Gallery: PHOTOS: Ohio State University’s Solar Decathlon enCORE House D...

photo © Jill Fehrenbacher for Inhabitat
Did you know that today’s average American household has changed from 3.7 people living in a 1000 square foot home in 1940 to 3.1 people inhabiting a 2300+ square foot home 2010? Ohio State University set out to counteract those rather appalling statistics with their 2011 Solar Decathlon entry, the enCORE House, and from the current standings (they're in 2nd place!), they've succeeded in their goal. These elegant minimalist prefab home features solar panels, highly efficient building systems, and a flexible floor plan fit for a family of three - all within a deceptively breezy and spacious 900 ft. space. Click through our photo gallery to check out all of our exclusive pics of this well-thought out family home!

The name “enCORE” refers to their house’s central core, which is what the foundation that the other components are layered around. Because all of the mechanical systems of the home are condensed into this central location, the other areas are left free for usable space. The areas have been divvied up to maximize functionality, and the 900 square foot home features 2 bedrooms, a kitchen, a bathroom, a deck, an office and even a den. These flexible rooms surround the home’s mechanical core and are set up in a way that maximizes natural light and ventilation.

Ohio State’s enCORE home already has a small footprint, but its powerful solar-panel clad roof also greatly reduces the amount of electricity it needs to suck from the power grid. The array, which actually looks quite aesthetically pleasing on top of the home, consists of 108 angled thin-film First Solar panels and a flat plate collector. With an output of 8 kW, the array is actually on the lower end of the spectrum compared to some of the other homes we’ve written up already, but we do have to give them credit for being manufactured locally in Toledo, Ohio.

In addition to the impressive solar array, the house also uses both passive and active strategies like stack ventilation and a heat pump water heater to lower its energy and resource usage even further. The house has low-U value windows that are placed strategically amidst the prefab polycarbonate wall system in order to draw sunlight into the home, cutting down on the need for artificial lighting – something that will save a family living in the enCORE home more money even after they purchase it. The enCORE‘s roof is also sloped to collect rainwater, which can then be used to water plants or for plumbing.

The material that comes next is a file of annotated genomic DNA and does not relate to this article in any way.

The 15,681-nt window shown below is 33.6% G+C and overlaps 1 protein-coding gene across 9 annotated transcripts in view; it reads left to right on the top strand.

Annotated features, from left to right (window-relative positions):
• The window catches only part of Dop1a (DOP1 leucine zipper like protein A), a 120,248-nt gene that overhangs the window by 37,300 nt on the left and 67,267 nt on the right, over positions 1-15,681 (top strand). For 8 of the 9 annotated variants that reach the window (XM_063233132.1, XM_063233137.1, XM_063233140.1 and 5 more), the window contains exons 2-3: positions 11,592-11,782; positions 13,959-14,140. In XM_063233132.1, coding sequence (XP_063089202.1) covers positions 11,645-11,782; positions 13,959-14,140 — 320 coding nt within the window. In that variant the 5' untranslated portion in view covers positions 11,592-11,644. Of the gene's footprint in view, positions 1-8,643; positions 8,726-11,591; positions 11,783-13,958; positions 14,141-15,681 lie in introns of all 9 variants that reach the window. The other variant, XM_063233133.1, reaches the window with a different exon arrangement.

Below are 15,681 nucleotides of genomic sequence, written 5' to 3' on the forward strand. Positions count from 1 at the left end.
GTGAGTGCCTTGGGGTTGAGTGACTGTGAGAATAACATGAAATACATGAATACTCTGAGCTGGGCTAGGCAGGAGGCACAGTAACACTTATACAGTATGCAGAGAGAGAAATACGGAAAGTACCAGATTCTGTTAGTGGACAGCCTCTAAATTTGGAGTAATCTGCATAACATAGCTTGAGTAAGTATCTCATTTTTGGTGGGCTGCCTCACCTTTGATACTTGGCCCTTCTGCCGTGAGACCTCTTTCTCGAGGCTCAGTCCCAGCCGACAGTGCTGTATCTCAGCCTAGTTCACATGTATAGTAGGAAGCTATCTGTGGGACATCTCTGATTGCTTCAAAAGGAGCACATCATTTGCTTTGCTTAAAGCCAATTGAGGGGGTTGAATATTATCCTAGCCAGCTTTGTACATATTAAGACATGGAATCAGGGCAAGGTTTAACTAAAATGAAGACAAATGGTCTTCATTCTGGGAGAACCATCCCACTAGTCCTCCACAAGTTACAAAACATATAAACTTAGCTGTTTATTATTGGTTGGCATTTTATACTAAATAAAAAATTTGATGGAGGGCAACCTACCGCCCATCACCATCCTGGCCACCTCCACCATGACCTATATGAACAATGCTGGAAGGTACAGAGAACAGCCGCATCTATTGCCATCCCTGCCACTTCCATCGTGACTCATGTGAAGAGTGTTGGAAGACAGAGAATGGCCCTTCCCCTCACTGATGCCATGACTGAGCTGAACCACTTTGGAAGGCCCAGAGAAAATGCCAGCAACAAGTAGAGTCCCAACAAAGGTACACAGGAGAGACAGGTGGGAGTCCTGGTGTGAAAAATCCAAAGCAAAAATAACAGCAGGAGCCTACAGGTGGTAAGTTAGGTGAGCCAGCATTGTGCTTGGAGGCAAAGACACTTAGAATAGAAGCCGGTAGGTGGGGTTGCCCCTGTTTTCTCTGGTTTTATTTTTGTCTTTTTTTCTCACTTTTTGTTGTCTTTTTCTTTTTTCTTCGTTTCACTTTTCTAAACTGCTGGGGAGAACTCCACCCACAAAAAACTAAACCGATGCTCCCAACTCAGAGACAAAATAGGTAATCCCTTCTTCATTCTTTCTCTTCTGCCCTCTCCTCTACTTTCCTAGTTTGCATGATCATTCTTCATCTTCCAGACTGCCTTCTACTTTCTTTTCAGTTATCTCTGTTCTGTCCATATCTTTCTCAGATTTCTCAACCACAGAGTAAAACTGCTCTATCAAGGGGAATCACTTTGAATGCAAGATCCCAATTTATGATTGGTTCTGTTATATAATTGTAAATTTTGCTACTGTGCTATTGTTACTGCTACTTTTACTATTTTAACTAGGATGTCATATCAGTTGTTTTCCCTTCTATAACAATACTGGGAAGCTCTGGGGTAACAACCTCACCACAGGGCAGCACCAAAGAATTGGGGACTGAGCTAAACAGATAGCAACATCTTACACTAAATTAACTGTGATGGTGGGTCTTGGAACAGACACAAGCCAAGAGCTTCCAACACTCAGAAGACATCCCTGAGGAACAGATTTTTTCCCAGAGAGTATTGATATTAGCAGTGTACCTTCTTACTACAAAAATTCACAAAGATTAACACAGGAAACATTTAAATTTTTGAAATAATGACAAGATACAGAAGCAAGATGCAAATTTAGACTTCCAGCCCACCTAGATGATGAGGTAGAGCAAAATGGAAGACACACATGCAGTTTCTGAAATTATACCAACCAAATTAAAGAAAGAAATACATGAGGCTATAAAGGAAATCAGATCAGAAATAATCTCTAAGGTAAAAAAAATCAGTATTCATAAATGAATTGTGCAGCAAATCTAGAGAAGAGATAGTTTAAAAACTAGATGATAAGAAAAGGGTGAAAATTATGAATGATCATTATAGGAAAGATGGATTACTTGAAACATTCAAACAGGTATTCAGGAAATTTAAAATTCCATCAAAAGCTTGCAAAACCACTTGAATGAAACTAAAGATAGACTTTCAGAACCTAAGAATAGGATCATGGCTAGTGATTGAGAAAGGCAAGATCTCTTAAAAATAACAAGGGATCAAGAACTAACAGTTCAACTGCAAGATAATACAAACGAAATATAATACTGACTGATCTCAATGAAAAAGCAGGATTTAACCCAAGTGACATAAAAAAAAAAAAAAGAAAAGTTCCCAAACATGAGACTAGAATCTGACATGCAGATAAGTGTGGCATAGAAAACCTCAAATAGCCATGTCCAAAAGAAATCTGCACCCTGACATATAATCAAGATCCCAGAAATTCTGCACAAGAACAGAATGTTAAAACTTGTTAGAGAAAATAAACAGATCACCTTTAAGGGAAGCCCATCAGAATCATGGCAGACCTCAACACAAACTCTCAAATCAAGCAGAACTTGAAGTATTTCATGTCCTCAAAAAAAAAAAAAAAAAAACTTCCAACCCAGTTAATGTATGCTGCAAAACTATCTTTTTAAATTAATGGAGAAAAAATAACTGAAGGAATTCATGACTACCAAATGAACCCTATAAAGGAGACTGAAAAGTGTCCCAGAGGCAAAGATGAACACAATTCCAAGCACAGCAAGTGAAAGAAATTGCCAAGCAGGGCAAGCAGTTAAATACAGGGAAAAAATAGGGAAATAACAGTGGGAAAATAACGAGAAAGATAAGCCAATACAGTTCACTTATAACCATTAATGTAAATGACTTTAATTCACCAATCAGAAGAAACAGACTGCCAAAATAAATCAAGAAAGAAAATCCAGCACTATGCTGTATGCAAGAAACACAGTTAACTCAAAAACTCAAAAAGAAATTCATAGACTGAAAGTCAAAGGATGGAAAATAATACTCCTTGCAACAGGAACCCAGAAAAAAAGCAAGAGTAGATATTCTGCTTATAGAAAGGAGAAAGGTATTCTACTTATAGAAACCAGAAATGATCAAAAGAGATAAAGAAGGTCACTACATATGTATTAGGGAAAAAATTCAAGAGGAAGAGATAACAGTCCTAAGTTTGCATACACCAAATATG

Think the enCORE house deserves to win? Give it your vote here!

+ Ohio State University enCORE House

+ Inhabitat’s Coverage of the 2011 Solar Decathlon


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  1. Diane Pham September 29, 2011 at 2:45 pm

    love the simple form of the structure. great job!

  2. Jasmin Malik Chua September 29, 2011 at 2:44 pm


  3. lazyreader September 29, 2011 at 2:14 pm

    3.7 to 3.1 that seems rather irrelevant. Yes the size of the average home has increased since then still, the rationale is the people that buy them. Which tend to be families with children to raise. And the idea that they’ll abandon them when the children grow up is nonsense, the idea that the baby boomers now retiring or soon to are now empty nesters that will fail to sail they’re suburban homes and move into condos is just ridiculous. Most of that data is conjectured from planning professors from the University of Utah that published these statements. The article claims the United States will have 22 million “surplus” single-family homes by 2025 because so many Americans will prefer to live in multifamily housing after they’ve retired or their kids grow up. A recent survey of baby boomers tossed this theory out the window. Articles written by Time and Atlantic monthly described suburbs are going to turn into the next generation slums. But the survey found that 65 percent of baby boomers plan to stay in their current homes. Of the remaining 35 percent, only 4 percent say they want to move to a downtown condominium and just 3 percent say they want to live in a suburban condo. By comparison, 14 percent say they hope to move to a resort community which is largely single family homes. The suburbs are not dying, but planners are doing their best to kill them. Suburbs aren’t bad but their are some badly designed suburbs so they justify the argument that all suburbs are bad. Even though the size of the average home in America has grown by an additional 1000+ square feet since the 1940’s but not all of it is necessarily outward growth. Another thing is that more suburban homes have been renovated; converting the otherwise grimy basements, attics and cellars to additional spaces such as rec rooms and downstairs bars, playrooms and Man-Caves or additional bedrooms that owners may rent out. Markets easily can adapt to build smaller homes with sufficient space to suit peoples needs. “Build” magazine sponsored along with industry partners to build their annual house of the future. Referred to as the “Home for the new Economy” it’s only 1,740 sq ft in size (not even a basement I don’t think if it had one that’s an additional 800+ square feet). It’s an impressive home aesthetically and in terms of performance and build quality and markets will adapt to construct homes such as that.

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